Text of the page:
The Leopard seal inhabits the Antarctic continent region, and is one of six species of Antarctic seals (Antarctica Guide). It is the second largest of these species, after the Southern Elephant Seal, which is the largest species of seal on earth, but the Hydrurga leptonyx isn’t far behind, as the average body length is around 3.5 metres, and weighing approximately 550 kg (Oceanwide Expeditions).
There are two families of seals in this habitat, the Phocids (earless seals) and the Otariids (eared seals), with the earless often being called the ‘true seals’. The Hydrurga leptonyx is in the Phocidae family, of the order Pinnipedia. It is easy to distinguish Leopard seals from their relatives due to their distinctive ‘reptilian-like’ look (Antarctica Guide), with a long sinewy neck, and side facing eyes. This image is linked to their lifestyle as the most voracious hunter of the Antarctic Seals, being the only species that hunts other seals, along with a complex and varied source of other prey.
The Antarctic seals are perfectly adapted to their habitat, with thick, stratified (A.I. Guerrero, 2016), layers of blubber to keep their body temperature high, while being perfectly streamlined so they can move at great speed and ease underwater. Due to these adaptations, despite the Antarctic being home to only 6 of the 35 species of seal, these species make up the majority of seal abundance worldwide. Furthermore, the Leopard seal has been placed in the category of Least Concern on the ICUN List of Species, with scientific studies estimating the circumpolar population at around 300,000 individuals (E. Gurarie, 2017).
This successful and widespread carnivorous species has an undoubtable affect on the environment and ecosystem it inhabits, which is why this essay will be focussing on firstly the population ecology of the Leopard seal, but then moving onto their foraging ecology, to determine how this population interacts with its environment, the impact it has on the ecosystem, and its general behaviour and lifestyle.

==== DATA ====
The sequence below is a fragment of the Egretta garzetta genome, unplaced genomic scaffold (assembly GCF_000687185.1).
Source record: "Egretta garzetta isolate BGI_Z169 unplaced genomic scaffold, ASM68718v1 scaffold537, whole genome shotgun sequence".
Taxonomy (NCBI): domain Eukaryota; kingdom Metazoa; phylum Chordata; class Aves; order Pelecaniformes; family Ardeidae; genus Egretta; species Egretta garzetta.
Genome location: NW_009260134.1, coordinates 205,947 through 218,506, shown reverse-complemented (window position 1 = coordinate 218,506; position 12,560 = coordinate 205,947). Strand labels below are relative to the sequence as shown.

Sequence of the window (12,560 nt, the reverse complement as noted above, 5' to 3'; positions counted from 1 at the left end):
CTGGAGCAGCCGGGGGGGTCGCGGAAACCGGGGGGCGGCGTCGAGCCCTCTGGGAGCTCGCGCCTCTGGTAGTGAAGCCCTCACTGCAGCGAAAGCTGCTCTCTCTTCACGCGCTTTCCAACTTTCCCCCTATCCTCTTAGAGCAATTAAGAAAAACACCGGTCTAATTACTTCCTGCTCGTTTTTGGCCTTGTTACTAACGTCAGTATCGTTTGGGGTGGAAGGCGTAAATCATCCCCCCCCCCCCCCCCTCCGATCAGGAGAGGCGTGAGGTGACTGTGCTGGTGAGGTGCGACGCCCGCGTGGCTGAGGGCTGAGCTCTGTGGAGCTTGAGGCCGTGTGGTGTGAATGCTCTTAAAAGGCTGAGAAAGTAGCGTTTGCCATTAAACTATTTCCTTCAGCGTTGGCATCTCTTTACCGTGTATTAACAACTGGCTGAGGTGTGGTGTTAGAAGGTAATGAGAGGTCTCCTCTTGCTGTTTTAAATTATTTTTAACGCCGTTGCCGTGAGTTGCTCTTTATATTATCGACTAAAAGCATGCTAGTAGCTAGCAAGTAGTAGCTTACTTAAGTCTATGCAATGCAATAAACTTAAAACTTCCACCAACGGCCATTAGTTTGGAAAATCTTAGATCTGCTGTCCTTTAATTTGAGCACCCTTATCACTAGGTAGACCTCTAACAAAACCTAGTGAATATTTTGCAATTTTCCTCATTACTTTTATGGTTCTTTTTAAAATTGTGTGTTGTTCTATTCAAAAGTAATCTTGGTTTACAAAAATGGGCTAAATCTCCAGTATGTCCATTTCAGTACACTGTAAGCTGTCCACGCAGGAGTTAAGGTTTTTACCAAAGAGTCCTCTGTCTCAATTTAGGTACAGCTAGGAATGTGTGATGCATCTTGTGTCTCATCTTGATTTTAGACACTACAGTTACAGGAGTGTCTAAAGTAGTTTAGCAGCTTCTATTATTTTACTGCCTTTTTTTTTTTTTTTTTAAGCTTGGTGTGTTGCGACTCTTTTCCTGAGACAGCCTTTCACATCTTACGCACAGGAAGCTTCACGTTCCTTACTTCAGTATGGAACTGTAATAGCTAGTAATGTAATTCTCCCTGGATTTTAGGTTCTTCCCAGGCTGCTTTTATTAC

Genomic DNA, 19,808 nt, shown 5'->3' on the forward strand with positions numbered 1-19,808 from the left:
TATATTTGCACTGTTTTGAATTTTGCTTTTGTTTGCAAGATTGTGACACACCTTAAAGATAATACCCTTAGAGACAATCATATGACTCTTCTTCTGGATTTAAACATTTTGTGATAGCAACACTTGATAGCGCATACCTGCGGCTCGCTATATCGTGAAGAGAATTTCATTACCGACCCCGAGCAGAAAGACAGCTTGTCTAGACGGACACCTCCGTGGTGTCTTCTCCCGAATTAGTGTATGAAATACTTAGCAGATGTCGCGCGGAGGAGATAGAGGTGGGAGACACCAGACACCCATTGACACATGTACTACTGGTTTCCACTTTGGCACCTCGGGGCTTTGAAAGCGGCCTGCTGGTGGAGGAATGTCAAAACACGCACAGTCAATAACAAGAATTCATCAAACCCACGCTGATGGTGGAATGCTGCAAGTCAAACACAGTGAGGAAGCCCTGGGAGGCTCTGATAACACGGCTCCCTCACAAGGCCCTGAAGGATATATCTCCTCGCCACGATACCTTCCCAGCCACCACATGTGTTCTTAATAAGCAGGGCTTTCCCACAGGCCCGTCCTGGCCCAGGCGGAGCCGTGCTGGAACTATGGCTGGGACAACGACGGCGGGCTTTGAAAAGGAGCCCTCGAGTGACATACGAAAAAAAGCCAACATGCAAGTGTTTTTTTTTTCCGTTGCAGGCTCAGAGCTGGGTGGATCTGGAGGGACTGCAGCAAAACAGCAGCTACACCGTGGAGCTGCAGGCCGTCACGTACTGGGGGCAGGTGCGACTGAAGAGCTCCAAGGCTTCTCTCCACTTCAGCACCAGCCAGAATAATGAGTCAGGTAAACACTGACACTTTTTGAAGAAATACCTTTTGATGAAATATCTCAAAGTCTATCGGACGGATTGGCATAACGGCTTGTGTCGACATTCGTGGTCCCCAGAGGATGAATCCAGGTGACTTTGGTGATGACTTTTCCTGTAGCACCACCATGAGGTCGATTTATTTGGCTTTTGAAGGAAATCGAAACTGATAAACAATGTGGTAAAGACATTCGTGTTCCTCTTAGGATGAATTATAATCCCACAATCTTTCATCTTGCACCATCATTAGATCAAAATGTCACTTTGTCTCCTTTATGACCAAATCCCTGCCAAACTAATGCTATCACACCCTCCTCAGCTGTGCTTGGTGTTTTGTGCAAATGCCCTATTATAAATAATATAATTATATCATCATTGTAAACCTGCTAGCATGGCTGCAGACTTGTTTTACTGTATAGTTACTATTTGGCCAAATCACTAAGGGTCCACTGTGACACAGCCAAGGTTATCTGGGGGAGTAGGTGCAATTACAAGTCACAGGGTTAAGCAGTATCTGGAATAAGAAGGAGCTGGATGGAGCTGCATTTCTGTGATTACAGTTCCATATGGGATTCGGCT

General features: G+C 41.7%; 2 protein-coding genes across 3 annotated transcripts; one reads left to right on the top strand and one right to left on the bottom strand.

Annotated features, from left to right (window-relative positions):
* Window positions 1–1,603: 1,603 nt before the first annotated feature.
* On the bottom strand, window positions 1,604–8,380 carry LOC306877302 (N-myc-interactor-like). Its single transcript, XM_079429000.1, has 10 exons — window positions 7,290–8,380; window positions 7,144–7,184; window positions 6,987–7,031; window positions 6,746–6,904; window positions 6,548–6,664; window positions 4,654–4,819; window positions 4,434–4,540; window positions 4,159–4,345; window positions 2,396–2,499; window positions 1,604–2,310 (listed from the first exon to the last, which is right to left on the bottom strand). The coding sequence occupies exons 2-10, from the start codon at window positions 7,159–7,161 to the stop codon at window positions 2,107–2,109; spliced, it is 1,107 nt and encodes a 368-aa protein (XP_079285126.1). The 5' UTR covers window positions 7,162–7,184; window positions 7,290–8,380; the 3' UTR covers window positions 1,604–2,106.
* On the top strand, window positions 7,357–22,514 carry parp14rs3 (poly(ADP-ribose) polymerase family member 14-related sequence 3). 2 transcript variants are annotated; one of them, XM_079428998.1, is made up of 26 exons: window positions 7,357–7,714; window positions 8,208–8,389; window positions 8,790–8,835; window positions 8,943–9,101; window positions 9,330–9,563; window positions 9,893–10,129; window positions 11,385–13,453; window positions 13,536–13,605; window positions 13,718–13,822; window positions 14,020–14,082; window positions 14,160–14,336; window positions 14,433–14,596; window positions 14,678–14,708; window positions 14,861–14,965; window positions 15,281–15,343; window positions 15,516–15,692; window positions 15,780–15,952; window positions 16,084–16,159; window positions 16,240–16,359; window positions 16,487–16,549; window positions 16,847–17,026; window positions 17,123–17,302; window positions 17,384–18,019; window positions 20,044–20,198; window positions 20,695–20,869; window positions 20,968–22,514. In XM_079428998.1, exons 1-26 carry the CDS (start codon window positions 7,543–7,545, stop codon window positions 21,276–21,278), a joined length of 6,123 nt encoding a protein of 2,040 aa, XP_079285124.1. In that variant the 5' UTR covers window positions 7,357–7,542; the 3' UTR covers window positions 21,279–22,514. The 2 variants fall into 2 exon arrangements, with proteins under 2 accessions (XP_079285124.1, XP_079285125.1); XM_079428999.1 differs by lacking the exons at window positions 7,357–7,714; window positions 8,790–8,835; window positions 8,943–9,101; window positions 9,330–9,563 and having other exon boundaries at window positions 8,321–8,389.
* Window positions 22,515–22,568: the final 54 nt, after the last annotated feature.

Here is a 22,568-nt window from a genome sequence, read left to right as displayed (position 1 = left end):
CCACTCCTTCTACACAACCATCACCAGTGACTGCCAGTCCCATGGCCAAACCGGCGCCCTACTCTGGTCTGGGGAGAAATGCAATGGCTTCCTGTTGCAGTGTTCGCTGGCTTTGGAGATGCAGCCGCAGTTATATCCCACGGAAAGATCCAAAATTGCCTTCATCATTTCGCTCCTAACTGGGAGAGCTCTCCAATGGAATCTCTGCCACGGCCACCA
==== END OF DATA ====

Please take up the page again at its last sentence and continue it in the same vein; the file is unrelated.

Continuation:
Leopard seal distribution and abundance has been investigated in many studies, and focused on is what can be called the ‘metapopulation’ of leopard seals, as the individuals are not located in the same area throughout the year, but these groups of populations can still interbreed. This is supported by the information that these seals often stray far from the Antarctic pack ice on which they breed. This species breeds on the outer fringes of the ice sheet, and on the whole, remain in this region when the pack ice retreats during austral spring, when the ozone is at its greatest depletion (Chemistry Dictionary). However, there have been records of Leopard seal sightings as far as the Pitcairn Island (B. Stewart, 2014), which is 3,500 miles from the nearest Antarctic ice (Google Maps). Seasonal movements have been correlated to changes in sea ice distribution among other factors (B. Stewart, 2014), such as prey movements. The seals move to more northerly land masses such as Australia, South Africa, and even Chile (J. Acevedo, 2017) during the autumn and winter months as the ice expands, and there are even records that these wandering individuals have formed a year-round population in these locations, and the first records of pups being born in South America occurred this year (J. Acevedo, 2017).